If you could provide us with an actual transcript of the quote in which he stated this, or at least some of the context behind this statement, perhaps we would be better able to answer your question.

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Then I'm using the word slave loosely, if you like. What I mean by it, and what I think Dr. Binswanger meant by it, is indentured servitude. However, Dr. Binswanger did call it slavery, even though he was only referring to such a contractual agreement. I will look for the relevant part of the tape later today and get you some quotes and context.

You can agree to provide certain services to another individual, without payment on their part, but such an agreement can not be referred to as "agreeing to be a slave," but rather it is a contractual agreement.
That's precisely what I'm talking about. I don't understand why Dr. Binswanger would say such a contractual agreement is not a valid one.

the individual at the end of that agreement DOES NOT have the right to turn such an agreement into slavery, which is, by definition, forcing one individual to work for another against their own will. 

Your meaning here isn't clear. You are claiming that if the person changes his mind about such a contractual agreement, it becomes slavery? That would be along the lines of Dr. Binswanger's claim. But, according to the contract, the person is willing to be forced, should his will change in the future.

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Your meaning here isn't clear. You are claiming that if the person changes his mind about such a contractual agreement, it becomes slavery? That would be along the lines of Dr. Binswanger's claim. But, according to the contract, the person is willing to be forced, should his will change in the future.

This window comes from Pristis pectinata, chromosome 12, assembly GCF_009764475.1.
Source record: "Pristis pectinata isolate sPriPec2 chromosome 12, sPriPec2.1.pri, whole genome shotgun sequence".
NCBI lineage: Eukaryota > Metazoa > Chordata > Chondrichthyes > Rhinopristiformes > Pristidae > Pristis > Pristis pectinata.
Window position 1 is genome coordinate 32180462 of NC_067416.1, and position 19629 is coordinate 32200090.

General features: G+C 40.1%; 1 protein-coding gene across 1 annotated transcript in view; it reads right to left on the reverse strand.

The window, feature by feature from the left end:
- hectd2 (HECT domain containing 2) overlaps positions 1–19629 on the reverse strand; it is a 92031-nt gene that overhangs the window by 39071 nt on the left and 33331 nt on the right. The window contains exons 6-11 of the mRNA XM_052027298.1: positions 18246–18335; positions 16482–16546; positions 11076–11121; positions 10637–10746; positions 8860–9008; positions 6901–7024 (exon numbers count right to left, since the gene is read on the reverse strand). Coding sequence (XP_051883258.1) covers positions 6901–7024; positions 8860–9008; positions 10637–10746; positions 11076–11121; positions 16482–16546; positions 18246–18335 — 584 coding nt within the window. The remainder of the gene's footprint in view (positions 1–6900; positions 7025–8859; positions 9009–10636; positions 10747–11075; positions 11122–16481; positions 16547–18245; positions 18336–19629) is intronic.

No one has the right to initiate force against ANYONE. Thus, no one has the right to enter an agreement in which one individual will initiate force against the other.

One CAN enter a contract by which one individual is giving his services for nothing in return, but in such an agreement, there is no initiation of force on anyone's part but rather it is a voluntary agreement.

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No one has the right to initiate force against ANYONE.  Thus, no one has the right to enter an agreement in which one individual will initiate force against the other. 

Well, it isn't really an initiation of force if a person agrees to the conditions.

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If a man is forced to be a slave, then force is being initiated against him.

THAT is the argument FOR the claim.

--

BTW - daniel said:

"I have the right to do with my own body and life what I want..."

Actually, man's nature is metaphysically given. As such, it is not subject to your whim ("I want"). Since rights are derived from the nature of man, while it is true you may have the ABILITY to act in opposition to the nature of man, you do not have the RIGHT to act in opposition to that nature. Such a claim is a contradiction in terms.

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If a man is forced to be a slave, then force is being initiated against him.

THAT is the argument FOR the claim.

Now that is complete rationalism. The man is NOT forced to be a slave. It is a voluntary, contractual agreement. The man later would like to end the agreement, but it is voluntary, since he agreed to it in the first place. Thus, the man is not forced to be a slave, and no force is being initiated against him. Once again, what I'm asking for is the argument, preferably an inductive one, to the contrary.

Actually, man's nature is metaphysically given.  As such, it is not subject to your whim ("I want").  Since rights are derived from the nature of man, while it is true you may have the ABILITY to act in opposition to the nature of man, you do not have the RIGHT to act in opposition to that nature.  Such a claim is a contradiction in terms.

More rationalism. Man's nature is given, and as a result, if man wants to live, he must act a certain way. Rights are derived from the nature of man in that man cannot function under force. But this means precisely that man DOES have the right to act contrary to his own nature. Man DOES have the right to starve himself. Man DOES have the right to be irrational. Man DOES have the right put food in his ear rather than his mouth. If, as you say, man had no right to act in opposition to his nature, then selfishness would have to be forced onto people (which would be impossible).